traditionally dominated by integrated monopolies which own and
operate the generation, transmission and distribution systems.
In Japan, the ownership is in private hands. In all other countries
the ownership has been vested in state companies.
Regardless of private or public ownership the governments of the
region have played very critical roles in directing energy development.
However, the reasons for strong government intervention, the form
of intervention and the impact on financing vary from country
to country. In this chapter we review the conventional methods
of financing in each country in relation to the country's energy
policy and the support of the governments for funding investment
requirements of the power sector.
Japan's energy policy aims at (a) ensuring sufficient and reliable supply of energy for its continuous economic growth, (b) maximizing the security of energy supply , and (c) minimizing the environmental impacts of energy production, transmission, conversion and consumption. Considering the small size of domestic energy resources and the large amount of economic activity, the challenge of meeting those objectives is tremendous. Nevertheless, the country has been able to overcome the challenge in an impressive manner involving strong leadership by the government and very close cooperation between public and private sectors.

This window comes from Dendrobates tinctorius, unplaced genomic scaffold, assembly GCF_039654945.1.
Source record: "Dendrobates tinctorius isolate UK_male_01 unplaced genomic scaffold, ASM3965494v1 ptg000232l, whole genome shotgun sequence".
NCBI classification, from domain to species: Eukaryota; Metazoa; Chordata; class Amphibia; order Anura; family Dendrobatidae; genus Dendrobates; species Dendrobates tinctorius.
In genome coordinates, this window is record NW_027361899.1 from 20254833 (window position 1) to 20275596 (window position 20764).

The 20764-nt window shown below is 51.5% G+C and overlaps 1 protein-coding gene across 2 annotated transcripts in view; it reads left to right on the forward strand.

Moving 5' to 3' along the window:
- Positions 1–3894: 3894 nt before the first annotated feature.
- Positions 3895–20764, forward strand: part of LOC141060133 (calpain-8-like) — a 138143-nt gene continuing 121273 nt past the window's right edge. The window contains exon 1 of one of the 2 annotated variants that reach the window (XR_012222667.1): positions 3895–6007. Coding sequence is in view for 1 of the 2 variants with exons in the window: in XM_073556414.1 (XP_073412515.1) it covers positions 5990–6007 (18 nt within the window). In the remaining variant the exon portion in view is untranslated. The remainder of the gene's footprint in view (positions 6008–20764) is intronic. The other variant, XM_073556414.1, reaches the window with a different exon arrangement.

The above objectives and the public/private sector cooperation
characterize every aspect of energy policy and implementation
including financing of energy projects. The country's energy companies
are mostly private. However, government keeps a strong role in
strategic decision-making regarding the mix of fuels, developing
suitable technologies and constructing the corresponding facilities.
The Ministry of International Trade and Industry (MITI) oversees
national energy policy. It is actively involved in all major energy
affairs including approval of investment plans, setting of energy
prices and supporting R&D on energy technologies.
The power sector is dominated by ten privately-owned regional
electric companies, which supply 75 percent of the country's power
consumption. The remaining 25 percent is supplied by 34 small
public power generators (mostly municipally owned), 20 power companies
which are joint ventures between the electricity industry and
major consumers, industrial auto producers, the Electric Power
Development Company and the Japan Atomic Power Company.
The bulk of investments in the power sector are made by the ten
private companies. Their annual investment was $24.5 billion per
year during 1986-1990 and $41 billion per year during 1991-95.
From the total investment roughly 25 percent is spent on reinforcement
of transmission and distribution, 26 percent on rehabilitation,
6 percent on nuclear fuel and 43 percent on new generating capacity.
The capital expenditure for new generating capacity, is divided
into nuclear (15 percent), coal and gas (15 percent) and hydro
The power sector's investments are almost fully funded by Japanese
financial resources. Power companies contribute substantial internal
cash to funding of investments. The average internal cash generation
of the last 10 years is about $24 billion per year. Nevertheless,
the companies had to borrow about $58 billion/year to meet financing
needs particularly repay previous debts. About 92 percent of these
funds were borrowed from Japanese sources. Only less than $5 billion/year
is borrowed from external markets, mostly in the form of bonds
issued in the U.S. and European capital markets.